Looking forward to Pietà Papers

It should become a criminal offence punishable by hefty fines and imprisonment for those who do not register these offshore corporate structures as well as for those acting as intermediaries.

The PN should publish names of they have nothing to hide on 'Cedoli' - those running it can sleep serenely without fearing leaks from Pieta
The PN should publish names of they have nothing to hide on 'Cedoli' - those running it can sleep serenely without fearing leaks from Pieta

Last weekend during the Labour Party general conference I mooted the idea of a public register. This register would contain full details, including names, of all offshore trusts and companies as well as the ultimate beneficiary owners, registered by Maltese nationals (and not only PEPs) outside Malta. The register would be open for public scrutiny and would also be accessible online. Over the past week I have been asked by those concerned at the unfolding of the Panama Papers as to how, in practice, this is doable.

Questions such as (a) How do you get the information to compile a register which would be accessible online (b) How do you oblige people to register if it is secret (c) Why would anyone want to establish an offshore corporate structure (trust, fiduciary, company etc.,) if this would be on a register accessible by anyone? I will elaborate.

Prior to the Commercial Partnership Ordinance 1962, those who wished to establish a commercial firm or partnership had to draw a private agreement – similar to the PN Skema Cedoli – a private matter. With the progress of time and the enactment of the Companies Act, 1995 all companies registered in Malta are now accessible online through the Registry of Companies website. This should serve as a model.

As part of the continued repercussions of the financial crises, pronouncements from the G8 and G20 groups of nations have encompassed an international strategy to counter cross border tax evasion / avoidance by identifying and disclosing to the public the true beneficial ownership of assets and wealth within cross border and interlinked corporate structures.

As part of this strategy, UK Prime Minister David Cameron stated at the G8 summit in Northern Ireland in summer 2013 that “a public accessible register provides the best outcome for sound corporate behaviour with benefits of effective law and tax enforcement, allowing authorities to prevent misuse of corporate structures”.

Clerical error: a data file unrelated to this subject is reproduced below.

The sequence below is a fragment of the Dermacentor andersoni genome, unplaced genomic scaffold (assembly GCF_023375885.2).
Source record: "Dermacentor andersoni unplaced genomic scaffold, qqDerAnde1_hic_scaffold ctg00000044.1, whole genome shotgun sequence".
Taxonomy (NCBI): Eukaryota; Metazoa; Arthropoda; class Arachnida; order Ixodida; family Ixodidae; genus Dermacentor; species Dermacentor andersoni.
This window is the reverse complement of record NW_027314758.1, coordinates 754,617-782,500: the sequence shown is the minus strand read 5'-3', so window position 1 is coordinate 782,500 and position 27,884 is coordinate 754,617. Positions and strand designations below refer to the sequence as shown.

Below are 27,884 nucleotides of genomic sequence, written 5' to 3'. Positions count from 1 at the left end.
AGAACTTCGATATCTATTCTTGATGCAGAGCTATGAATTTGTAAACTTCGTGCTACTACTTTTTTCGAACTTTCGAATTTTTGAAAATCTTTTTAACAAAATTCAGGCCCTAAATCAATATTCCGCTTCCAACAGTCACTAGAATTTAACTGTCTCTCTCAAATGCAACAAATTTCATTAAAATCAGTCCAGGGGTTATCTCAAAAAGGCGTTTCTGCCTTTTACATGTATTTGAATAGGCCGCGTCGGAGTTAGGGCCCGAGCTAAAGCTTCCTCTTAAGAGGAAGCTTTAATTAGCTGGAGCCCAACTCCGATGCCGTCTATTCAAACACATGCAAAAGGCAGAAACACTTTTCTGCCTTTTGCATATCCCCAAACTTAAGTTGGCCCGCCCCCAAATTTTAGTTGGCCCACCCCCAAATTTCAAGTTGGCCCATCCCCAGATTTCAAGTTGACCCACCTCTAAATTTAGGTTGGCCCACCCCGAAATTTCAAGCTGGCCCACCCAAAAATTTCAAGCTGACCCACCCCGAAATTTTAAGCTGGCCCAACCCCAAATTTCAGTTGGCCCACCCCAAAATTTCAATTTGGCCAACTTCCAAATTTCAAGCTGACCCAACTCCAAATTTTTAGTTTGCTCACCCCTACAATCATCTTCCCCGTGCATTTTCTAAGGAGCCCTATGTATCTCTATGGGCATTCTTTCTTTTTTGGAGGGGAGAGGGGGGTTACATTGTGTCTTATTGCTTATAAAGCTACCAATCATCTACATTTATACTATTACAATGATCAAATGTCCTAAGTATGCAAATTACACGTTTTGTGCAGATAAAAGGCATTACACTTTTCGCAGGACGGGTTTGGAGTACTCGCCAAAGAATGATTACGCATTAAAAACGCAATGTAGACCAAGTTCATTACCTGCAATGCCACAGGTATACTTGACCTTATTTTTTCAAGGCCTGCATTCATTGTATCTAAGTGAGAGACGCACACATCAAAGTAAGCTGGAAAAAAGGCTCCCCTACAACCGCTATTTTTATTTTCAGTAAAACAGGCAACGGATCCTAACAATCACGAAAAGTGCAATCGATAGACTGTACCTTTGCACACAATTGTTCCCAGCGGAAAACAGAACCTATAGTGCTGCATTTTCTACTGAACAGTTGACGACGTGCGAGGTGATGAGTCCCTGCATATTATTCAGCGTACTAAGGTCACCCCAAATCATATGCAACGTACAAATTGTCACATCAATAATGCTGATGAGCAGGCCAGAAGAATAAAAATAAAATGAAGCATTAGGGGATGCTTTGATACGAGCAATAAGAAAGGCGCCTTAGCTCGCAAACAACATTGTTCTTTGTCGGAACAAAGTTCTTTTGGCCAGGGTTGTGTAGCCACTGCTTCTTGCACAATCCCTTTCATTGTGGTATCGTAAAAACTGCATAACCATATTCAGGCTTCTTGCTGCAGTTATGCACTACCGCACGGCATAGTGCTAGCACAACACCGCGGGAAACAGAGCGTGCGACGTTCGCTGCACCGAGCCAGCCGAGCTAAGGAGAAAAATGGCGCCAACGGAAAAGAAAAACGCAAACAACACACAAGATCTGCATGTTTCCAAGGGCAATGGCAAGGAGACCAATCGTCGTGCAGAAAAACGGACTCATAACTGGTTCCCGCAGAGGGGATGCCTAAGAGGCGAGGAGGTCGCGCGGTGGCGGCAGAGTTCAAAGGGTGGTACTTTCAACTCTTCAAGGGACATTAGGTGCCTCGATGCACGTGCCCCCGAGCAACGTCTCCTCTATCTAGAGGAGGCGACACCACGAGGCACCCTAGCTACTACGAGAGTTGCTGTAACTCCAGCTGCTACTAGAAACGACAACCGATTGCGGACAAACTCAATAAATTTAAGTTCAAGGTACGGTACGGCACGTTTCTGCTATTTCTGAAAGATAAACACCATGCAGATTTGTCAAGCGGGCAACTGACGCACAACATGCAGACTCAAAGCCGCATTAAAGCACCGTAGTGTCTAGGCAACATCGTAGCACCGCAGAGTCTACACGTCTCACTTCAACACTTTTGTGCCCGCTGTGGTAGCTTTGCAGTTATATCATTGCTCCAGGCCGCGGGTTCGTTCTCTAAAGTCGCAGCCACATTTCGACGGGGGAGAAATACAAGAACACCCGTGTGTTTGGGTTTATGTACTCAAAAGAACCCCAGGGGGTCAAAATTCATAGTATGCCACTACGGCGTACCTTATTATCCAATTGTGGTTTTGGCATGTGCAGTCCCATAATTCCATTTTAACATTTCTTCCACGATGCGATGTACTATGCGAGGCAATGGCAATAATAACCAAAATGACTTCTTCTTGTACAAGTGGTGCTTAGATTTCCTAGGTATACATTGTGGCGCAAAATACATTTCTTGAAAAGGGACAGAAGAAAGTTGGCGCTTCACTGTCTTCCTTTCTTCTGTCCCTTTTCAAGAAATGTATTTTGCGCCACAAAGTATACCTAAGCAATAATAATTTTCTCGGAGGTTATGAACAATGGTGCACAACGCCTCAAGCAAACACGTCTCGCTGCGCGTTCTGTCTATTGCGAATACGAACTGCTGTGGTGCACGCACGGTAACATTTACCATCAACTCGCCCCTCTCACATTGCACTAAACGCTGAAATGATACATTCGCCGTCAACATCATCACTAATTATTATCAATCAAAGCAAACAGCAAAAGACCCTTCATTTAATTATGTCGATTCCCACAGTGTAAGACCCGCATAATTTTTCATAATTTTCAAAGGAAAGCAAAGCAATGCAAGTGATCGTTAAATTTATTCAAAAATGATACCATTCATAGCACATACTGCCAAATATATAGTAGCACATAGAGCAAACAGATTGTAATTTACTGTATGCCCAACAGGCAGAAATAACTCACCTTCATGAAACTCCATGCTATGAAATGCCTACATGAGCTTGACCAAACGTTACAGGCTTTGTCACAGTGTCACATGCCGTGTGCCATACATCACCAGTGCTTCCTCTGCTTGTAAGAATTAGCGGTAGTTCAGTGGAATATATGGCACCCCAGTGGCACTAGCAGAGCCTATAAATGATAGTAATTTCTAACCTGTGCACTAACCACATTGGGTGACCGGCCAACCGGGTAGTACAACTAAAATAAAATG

This proposal was welcomed amongst others by the former Archbishop of Canterbury and chairman of Christian Aid, Dr Rowan Williams, as ‘a brave decision that involves facing down vested interests’.

Last Monday Cameron in a statement to the UK Parliament said that this register would be established in June of this year. At this time Germany is also in the process of preparing legislation to create a beneficial ownership information central register under its Money Laundering Act. Denmark, Norway and Sweden are actively moving in same direction. 

In May 2015 the European Parliament and Council issued the Fourth EU Directive 2015 / 849 on Anti-Money Laundering (AMLD) whereby it gave Member States two years to implement central registries in accordance with its extensive provisions. 

Article 30 of this directive obliges Member States to ensure that the central register with up-to-date information on the beneficial ownership is accessible in all cases both for competent authorities and Financial Intelligence Units (FIUs), obliged entities when performing customer due diligence, and for persons who are able to demonstrate interest with respect to money laundering, terrorist financing, and associate offences such as corruption, tax crimes and fraud. It is not intended to be accessible to the public.

We can go one step further by making this register public. It should become a criminal offence punishable by hefty fines and imprisonment for those who do not register these offshore corporate structures as well as for those acting as intermediaries.

Establishing such financial vehicles should also be restricted to those jurisdictions with which Malta has a Double Taxation Agreement and/or automatic exchange of information. It is not so impossible. Malta can be a leader in this area. We can do away with unpleasant surprises when leaks happen, whether from Switzerland, Luxemburg, Panama or Timbuktoo.

If the PN truly have nothing to hide through their loan Skema Cedoli they should publish the names. If not for anything, that those running it can sleep serenely at night, without fearing leaks. Next time round the leaks may come from Pietà. 

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